After descending a staircase, each spectator is given a custom-made tarot card which indicates in which group you’ll be starting off the show. I received a card with the words ‘El Loco’ (meaning ‘the crazy one’ in Spanish) written on it—one could say a fitting card for me, depending on the day. Your card will likely differ from those of people you go with, which means you may be put into different groups at the start. You can absolutely attend the show with others, but, to maximize the experience, I suggest going in pairs or groups of 3 at the most.
Along with the tarot card, everyone is given a blank white mask to wear for the entirety of the show. I believe this mask, which is similar to the ones used in Sleep No More, serves multiple purposes:
- To hide your identity and add to the mysterious, secretive feel of the experience.
- To conceal the facial expressions of audience members, which I believe reduces distractions and keeps you immersed in the show.
- To distinguish the performers from audience members, since there are many performers and they do not wear masks.
You are asked to put on your masks just before the show starts to begin. Don’t bother wearing any makeup for this show because your face will get a bit sweaty under the mask.
Here’s a photo of me and my friend in our masks after the show:
After receiving these peculiar items, you walk into a dimly-lit room a few steps away, where you’ll wait with everyone else for the show to start. This is no ordinary waiting area—if you come at a similar time as we did (which was maybe 10 minutes before the official start time), you will be greeted by the sight of several people dancing in pairs, some of whom I believe were spectators.
Curiously, the main character of the show, Bernanda Alba, portrayed by Chelo Pantoja from Jerez de la Frontera (the city I was previously living in Spain), greeted me with a grin as she handed me my tarot card and, for some reason, I randomly felt a strong connection to her. I think she might’ve reminded me of a family member. Later, as she was explaining the show procedures to all of us, she coincidentally decided to pick me, out of everyone present, to publicly ask some icebreaker questions.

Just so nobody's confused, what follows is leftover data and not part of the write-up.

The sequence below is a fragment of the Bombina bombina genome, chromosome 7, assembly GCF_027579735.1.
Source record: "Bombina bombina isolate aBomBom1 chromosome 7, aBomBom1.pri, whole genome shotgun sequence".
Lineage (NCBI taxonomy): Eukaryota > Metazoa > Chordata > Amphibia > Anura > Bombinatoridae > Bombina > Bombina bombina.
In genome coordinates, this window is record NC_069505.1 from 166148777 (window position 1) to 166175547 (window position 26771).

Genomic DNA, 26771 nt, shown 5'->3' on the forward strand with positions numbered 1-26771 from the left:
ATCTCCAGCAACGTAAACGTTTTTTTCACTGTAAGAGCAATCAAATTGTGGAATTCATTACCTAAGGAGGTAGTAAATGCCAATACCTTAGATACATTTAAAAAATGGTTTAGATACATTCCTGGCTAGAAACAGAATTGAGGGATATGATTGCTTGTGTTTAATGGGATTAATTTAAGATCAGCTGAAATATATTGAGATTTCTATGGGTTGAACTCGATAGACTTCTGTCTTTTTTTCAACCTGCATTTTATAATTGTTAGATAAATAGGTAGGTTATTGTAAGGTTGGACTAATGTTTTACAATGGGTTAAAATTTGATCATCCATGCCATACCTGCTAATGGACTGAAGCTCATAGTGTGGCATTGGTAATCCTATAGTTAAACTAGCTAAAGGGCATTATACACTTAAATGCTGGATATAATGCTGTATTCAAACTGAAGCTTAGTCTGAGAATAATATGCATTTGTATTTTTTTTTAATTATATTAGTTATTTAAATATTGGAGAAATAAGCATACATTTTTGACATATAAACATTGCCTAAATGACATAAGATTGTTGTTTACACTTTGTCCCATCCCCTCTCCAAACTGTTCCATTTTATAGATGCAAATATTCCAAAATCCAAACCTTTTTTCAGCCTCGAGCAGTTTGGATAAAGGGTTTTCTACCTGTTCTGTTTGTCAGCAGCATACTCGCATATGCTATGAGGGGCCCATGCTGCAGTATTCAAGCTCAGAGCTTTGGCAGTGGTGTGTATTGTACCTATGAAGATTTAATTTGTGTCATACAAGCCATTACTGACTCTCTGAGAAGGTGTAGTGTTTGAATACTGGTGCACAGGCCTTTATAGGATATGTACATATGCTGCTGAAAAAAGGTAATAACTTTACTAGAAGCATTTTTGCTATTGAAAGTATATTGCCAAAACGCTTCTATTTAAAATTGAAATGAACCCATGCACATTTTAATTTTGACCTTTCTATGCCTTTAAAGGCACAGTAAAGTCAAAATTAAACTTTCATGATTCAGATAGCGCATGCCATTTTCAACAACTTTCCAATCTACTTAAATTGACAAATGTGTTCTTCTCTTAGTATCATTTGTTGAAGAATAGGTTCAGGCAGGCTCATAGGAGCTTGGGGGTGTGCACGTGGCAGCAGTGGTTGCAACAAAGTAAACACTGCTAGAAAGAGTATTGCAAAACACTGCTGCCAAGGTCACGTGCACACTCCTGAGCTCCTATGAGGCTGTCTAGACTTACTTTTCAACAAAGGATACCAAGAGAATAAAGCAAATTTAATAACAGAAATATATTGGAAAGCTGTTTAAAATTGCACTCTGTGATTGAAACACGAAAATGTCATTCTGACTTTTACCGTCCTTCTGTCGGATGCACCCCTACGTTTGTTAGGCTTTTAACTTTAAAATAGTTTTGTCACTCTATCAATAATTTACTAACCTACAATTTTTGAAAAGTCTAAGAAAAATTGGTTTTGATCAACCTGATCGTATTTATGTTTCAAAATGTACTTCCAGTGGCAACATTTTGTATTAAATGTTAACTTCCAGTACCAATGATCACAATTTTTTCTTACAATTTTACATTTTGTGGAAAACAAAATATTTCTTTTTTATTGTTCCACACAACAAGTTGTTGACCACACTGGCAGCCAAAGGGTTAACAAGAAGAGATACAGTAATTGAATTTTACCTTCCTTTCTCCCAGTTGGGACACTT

She, of course, started by asking me my name. Funny story: being able to properly communicate my name in Spain has surprisingly been a slight problem for me. I recently, a couple weeks before this show, started to notice that I pronounce my name in Spanish incorrectly. I realized this because whenever a Spanish person would hear my response to their simple question, I noticed some signs of confusion and often had to repeat myself. So this time when I responded to her question, I tried extra hard to enunciate. Well, it didn’t work because I still said it incorrectly once again, and she teased me about it by repeating it the same mistaken way in front of everyone. But no big deal—such is the norm in the life of a language learner. I’ve since learned, thanks to a colleague at work, that I was pronouncing my name in three syllables, Ga-bri-el, vs the more typical two syllable pronunciation in Spain, Ga-briel. Now I know.
After a few more questions directed to me, she continued on with getting the audience ready for the show. One of most important instructions you are told is that you are not allowed to talk. The whole show is spectated without audience dialogue. So you’ll have to chat about everything with anyone you go with after the show. And, as anyone would expect, they requested phones to be turned off or silenced. Once the audience had been sufficiently prepped, the show officially began.
My Tacones Manoli Experience
Since this is an immersive theatre show, everyone’s experience can differ slightly. I’m not going to go into too much detail because I don’t want to spoil the show, but I’ll give you a general idea of how it went.